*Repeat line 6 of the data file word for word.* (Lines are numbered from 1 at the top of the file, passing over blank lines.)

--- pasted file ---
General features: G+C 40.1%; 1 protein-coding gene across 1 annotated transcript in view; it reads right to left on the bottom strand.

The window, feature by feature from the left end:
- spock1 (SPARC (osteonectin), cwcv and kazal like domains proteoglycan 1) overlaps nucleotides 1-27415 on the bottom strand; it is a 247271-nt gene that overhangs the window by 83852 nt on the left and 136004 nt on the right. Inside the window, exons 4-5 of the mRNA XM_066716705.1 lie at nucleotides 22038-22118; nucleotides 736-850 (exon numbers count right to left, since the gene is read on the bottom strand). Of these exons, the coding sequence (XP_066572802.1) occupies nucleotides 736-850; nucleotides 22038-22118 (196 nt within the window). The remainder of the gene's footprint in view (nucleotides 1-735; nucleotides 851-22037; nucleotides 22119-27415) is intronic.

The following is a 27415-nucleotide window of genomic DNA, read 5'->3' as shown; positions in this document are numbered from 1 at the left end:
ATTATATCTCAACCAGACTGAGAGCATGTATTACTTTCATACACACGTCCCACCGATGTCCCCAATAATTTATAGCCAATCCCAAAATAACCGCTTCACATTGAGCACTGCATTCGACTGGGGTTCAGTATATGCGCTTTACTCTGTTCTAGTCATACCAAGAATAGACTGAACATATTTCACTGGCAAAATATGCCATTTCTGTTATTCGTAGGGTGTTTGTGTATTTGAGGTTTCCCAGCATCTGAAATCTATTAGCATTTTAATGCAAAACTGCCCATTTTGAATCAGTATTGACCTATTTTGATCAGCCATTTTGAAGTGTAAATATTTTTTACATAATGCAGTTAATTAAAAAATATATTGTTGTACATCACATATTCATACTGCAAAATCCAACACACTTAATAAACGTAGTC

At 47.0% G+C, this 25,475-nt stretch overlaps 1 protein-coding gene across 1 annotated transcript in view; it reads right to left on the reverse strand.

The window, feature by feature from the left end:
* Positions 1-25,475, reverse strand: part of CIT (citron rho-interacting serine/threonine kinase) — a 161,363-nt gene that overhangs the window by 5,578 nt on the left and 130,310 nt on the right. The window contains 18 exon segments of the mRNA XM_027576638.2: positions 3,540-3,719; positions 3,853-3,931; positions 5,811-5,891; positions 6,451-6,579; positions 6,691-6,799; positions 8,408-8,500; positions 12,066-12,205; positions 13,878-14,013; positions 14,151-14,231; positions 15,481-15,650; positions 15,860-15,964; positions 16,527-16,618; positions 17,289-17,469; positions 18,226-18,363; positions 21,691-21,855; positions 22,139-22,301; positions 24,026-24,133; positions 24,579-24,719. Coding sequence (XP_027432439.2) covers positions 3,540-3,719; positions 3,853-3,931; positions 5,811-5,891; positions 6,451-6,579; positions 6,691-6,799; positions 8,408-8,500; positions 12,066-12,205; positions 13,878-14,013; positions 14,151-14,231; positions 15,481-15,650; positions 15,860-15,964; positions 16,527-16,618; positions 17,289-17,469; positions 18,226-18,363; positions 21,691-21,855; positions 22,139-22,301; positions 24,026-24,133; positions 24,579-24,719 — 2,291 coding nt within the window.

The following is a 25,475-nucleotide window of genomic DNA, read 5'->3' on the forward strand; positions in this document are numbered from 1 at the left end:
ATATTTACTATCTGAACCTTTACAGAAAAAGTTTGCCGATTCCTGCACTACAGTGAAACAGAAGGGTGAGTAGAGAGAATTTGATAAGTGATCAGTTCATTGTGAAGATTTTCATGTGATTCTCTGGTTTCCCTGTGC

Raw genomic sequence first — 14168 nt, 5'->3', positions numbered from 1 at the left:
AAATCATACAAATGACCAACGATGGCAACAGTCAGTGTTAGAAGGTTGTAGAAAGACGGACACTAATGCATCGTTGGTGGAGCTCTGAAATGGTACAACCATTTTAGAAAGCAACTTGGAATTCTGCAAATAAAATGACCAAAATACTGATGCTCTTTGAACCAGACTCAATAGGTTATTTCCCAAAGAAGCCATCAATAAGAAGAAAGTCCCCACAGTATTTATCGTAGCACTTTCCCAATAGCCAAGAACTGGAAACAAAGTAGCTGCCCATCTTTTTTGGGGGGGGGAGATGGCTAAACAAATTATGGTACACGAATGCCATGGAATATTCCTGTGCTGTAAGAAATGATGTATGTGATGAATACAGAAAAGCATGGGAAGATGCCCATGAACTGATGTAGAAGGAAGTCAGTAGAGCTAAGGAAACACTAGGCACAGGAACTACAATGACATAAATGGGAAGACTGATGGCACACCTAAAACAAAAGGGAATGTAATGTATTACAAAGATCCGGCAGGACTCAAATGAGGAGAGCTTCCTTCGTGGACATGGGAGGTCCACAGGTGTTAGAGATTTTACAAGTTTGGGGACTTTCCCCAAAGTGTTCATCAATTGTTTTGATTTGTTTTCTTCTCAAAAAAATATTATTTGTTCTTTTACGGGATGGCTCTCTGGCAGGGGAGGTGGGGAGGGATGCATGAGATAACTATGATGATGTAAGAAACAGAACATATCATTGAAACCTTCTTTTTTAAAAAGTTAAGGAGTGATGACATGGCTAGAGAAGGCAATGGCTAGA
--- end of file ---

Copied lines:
At 47.0% G+C, this 25,475-nt stretch overlaps 1 protein-coding gene across 1 annotated transcript in view; it reads right to left on the reverse strand.